Commonwealth v. Small, 8 EAP 2019

CourtUnited States State Supreme Court of Pennsylvania
Citation238 A.3d 1267
Docket NumberNo. 8 EAP 2019,8 EAP 2019
Parties COMMONWEALTH of Pennsylvania, Appellee v. Elwood SMALL, Appellant
Decision Date01 October 2020

238 A.3d 1267

COMMONWEALTH of Pennsylvania, Appellee
Elwood SMALL, Appellant

No. 8 EAP 2019

Supreme Court of Pennsylvania.

Submitted: November 18, 2019
Decided: October 1, 2020



238 A.3d 1271

In this appeal, we consider the continued viability of what our jurisprudence has dubbed the "public record presumption," which precludes a petitioner from establishing the existence of new facts that would support collateral review of an underlying conviction. See Commonwealth v. Burton , 638 Pa. 687, 158 A.3d 618 (2017). Ordinarily, a petitioner seeking relief under the Post Conviction Relief Act ("PCRA"), 42 Pa.C.S. §§ 9541 -46, must file the petition within one year of the date upon which his or her judgment of sentence becomes final. The PCRA sets forth three exceptions to this one-year limitation. Among these is the "newly discovered fact" exception, which renders a petition timely when the petitioner establishes that "the facts upon which the claim is predicated were unknown to the petitioner and could not have been ascertained by the exercise of due diligence." 42 Pa.C.S. § 9545(b)(1)(ii). Interpreting this provision, this Court has held that the newly discovered fact exception is limited by a presumption relating to matters of public record, pursuant to which a court may find that information available to the public is not a fact that is "unknown" to the petitioner. See, e.g. , Commonwealth v. Chester , 586 Pa. 468, 895 A.2d 520, 523 (2006) ; Commonwealth v. Lark , 560 Pa. 487, 746 A.2d 585, 588 n.4 (2000). In Burton , however, we reasoned that, due to unrepresented inmates’ diminished access to such records, the public record presumption "does not apply to pro se prisoner petitioners." Burton , 158 A.3d at 620.

In this case, the Superior Court reversed the PCRA court's order granting relief to Appellant Elwood Small, reasoning, inter alia , that our holding in Burton did not apply to Small because he was represented by counsel some years earlier, in separate post-conviction proceedings, and thus could not be considered pro se for purposes of Burton . Although we ultimately conclude that Small is not entitled to relief, we nonetheless are persuaded by Small's frontal challenge to the public record presumption.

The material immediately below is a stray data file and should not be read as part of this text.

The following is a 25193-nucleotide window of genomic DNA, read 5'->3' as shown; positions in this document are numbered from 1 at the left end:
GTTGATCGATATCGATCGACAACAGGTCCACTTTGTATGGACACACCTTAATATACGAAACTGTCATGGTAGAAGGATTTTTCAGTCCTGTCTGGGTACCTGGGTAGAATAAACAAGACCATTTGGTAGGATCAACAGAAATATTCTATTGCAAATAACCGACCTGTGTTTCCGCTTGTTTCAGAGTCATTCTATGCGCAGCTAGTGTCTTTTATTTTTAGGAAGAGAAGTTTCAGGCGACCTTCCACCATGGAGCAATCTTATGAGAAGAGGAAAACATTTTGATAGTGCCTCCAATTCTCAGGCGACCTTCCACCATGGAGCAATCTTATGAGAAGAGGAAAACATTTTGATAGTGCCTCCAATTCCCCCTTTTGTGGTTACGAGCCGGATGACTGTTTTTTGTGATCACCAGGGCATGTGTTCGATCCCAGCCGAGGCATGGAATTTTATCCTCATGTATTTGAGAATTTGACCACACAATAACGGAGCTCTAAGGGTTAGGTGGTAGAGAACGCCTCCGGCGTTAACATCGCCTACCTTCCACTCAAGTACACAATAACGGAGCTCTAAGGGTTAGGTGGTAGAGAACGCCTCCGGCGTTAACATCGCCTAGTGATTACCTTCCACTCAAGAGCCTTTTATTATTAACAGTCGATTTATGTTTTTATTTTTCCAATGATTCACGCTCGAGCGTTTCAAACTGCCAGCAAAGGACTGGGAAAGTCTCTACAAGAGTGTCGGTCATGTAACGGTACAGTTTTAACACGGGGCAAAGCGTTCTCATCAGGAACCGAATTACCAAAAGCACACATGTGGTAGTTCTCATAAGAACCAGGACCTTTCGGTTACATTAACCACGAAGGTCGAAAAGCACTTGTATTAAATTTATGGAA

The Commonwealth alleged that Small and his co-defendant, Larry Bell, committed an armed robbery of a marijuana dealer, Patrick Blake, in Blake's apartment on December 23, 1981. In the ensuing struggle, Small stabbed both Blake, who survived, and John McCrary, who died. Small and Bell were tried jointly in April 1983. At their trial, Blake identified Bell and Small as the assailants, the former having wielded a shotgun and the latter a knife. Blake testified that Small stabbed him during the robbery. Blake struggled with Small and was stabbed again, but then escaped through a kitchen window. As Blake fled, he saw Bell and McCrary struggling for control of the shotgun in the

238 A.3d 1272

living room. Investigators later recovered a lock pin and spring assembly from a pump-action shotgun on the living room floor. Although Blake immediately recognized Bell from prior drug transactions, it was not until Blake viewed a lineup ten months later that he identified Small as the knife-wielding assailant. At the lineup, Blake noted that Small had facial scars that Blake did not notice at the time of the robbery.

Bell testified in his own defense and provided a different account of the events, which the PCRA court found significant to the instant petition. Bell admitted that he and Small intended to rob Blake and McCrary. However, Bell denied any intention to assault or murder the victims, and denied possessing a shotgun during the altercation. Bell explained that, after he and Small entered the apartment, Small drew a knife, and Bell ordered Blake and McCrary to lie on the floor. PCRA Court Opinion, 12/14/2017 ("PCRA Ct. Op."), at 7 (citing Notes of Testimony ("N.T."), Trial, 4/11/1983, at 653, 664). Bell explained that, as he attempted to bind Blake's hands with a telephone cord, Blake jumped up and struck Small, who fell to the ground. Id. (citing N.T., Trial, at 653-54). McCrary then arose and began punching Bell, at which point Small came to Bell's aid and hit McCrary three times with what "sounded like punches." Id. (citing N.T., Trial, at 654). Bell testified that Small similarly "punched" Blake, who cried out that he had been stabbed. Id. at 7-8 (citing N.T., Trial, at 656). Bell claimed that he was in a panic when he left the apartment, and Small noticed that Bell had left a hat behind at the scene. The two reentered Blake's apartment by breaking a window of the apartment's side door, whereupon Bell retrieved his hat, and Small carried off a television set. On cross-examination, Bell stated that he was not promised anything in exchange for his testimony, and that he testified solely "to get this off [his] mind." Id. at 9 (quoting N.T., Trial, at 722).